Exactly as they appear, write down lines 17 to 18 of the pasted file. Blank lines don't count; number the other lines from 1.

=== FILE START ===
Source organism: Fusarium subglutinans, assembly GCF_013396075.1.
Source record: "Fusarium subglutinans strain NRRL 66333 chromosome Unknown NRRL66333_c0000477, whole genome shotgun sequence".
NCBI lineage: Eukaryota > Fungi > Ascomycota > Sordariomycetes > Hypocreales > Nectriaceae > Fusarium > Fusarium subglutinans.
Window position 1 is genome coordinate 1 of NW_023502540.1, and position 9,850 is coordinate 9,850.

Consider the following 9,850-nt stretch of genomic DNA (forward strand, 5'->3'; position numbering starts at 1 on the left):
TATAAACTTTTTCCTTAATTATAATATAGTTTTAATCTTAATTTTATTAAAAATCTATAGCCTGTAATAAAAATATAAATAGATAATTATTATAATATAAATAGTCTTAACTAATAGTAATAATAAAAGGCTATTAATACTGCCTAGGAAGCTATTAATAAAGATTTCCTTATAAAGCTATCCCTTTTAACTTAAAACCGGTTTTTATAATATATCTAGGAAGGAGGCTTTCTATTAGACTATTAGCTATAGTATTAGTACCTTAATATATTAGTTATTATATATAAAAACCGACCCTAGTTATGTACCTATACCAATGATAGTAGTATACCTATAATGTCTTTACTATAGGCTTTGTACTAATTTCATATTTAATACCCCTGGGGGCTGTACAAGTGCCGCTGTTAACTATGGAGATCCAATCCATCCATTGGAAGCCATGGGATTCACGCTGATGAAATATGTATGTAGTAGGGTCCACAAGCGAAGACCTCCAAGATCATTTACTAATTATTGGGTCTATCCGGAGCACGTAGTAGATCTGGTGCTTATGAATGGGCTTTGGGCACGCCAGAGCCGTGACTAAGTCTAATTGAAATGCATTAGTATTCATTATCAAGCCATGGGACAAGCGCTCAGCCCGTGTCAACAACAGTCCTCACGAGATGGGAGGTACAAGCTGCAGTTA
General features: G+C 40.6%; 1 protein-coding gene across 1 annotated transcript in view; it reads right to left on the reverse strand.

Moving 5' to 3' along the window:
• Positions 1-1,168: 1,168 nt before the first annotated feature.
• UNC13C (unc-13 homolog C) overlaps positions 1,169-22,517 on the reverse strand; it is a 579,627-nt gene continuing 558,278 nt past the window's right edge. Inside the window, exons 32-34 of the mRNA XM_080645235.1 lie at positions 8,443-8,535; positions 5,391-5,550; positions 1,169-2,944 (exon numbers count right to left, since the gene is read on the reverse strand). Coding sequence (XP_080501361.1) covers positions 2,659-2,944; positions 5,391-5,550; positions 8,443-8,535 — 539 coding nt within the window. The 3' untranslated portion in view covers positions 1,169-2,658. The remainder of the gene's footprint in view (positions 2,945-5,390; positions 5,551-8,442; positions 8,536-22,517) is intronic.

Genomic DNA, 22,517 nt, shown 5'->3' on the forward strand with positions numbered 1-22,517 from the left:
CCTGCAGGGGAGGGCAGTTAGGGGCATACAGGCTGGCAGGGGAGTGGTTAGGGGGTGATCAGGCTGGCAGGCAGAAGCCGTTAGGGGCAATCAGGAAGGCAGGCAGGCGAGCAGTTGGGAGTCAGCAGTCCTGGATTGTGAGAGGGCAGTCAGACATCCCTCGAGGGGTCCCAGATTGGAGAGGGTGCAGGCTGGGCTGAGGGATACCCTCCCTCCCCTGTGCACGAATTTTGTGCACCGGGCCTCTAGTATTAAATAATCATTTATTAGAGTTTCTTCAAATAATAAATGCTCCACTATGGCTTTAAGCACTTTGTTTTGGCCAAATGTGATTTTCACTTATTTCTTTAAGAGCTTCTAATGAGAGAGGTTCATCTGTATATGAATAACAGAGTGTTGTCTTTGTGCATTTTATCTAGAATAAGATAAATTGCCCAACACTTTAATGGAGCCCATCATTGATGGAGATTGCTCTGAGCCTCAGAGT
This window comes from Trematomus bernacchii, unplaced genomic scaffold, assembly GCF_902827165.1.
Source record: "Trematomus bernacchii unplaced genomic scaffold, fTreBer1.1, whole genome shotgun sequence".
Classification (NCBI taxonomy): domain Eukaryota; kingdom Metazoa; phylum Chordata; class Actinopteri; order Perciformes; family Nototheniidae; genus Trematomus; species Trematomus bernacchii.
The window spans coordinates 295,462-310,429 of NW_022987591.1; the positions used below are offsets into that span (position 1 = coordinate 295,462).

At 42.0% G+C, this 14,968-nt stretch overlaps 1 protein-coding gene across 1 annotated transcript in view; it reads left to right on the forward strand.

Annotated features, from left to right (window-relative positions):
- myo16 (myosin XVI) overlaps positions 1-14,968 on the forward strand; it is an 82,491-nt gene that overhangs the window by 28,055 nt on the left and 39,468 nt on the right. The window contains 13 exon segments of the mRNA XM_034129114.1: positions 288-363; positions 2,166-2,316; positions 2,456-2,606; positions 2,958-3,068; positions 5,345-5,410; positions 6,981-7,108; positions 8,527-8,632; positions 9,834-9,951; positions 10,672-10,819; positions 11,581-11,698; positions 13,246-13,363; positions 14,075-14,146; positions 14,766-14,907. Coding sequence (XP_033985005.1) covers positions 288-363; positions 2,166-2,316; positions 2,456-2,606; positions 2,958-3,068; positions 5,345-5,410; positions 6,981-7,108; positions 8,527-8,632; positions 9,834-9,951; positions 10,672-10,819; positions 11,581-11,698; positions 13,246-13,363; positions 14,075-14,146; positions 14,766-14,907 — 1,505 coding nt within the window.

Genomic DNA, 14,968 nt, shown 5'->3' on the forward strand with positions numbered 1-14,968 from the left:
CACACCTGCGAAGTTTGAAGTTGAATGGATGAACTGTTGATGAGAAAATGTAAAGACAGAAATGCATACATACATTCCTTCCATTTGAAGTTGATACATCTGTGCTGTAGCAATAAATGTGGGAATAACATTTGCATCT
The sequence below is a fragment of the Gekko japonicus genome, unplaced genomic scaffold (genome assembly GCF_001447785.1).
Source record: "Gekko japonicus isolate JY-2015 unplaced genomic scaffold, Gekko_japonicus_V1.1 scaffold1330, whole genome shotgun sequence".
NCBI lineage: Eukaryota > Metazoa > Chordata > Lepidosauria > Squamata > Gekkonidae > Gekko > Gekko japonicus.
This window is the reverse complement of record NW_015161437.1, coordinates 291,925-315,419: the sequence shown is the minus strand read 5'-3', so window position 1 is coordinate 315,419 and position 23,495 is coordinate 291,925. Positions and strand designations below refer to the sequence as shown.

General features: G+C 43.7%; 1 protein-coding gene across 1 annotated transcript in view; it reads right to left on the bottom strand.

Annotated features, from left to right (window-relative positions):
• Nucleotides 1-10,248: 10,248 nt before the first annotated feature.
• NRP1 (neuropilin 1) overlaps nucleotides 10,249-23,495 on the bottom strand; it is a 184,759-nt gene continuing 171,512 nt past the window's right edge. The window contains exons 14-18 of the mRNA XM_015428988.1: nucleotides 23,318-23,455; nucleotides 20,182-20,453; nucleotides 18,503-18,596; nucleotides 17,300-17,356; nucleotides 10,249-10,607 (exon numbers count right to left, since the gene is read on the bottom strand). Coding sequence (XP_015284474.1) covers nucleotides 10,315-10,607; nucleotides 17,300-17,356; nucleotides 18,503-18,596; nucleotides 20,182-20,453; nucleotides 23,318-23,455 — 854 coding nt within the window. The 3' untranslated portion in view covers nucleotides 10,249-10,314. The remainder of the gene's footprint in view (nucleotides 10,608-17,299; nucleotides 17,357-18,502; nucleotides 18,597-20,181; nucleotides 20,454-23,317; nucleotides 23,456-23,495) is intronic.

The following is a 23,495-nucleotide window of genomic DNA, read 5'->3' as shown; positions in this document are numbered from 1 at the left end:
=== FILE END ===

At 42.0% G+C, this 14,968-nt stretch overlaps 1 protein-coding gene across 1 annotated transcript in view; it reads left to right on the forward strand.

Annotated features, from left to right (window-relative positions):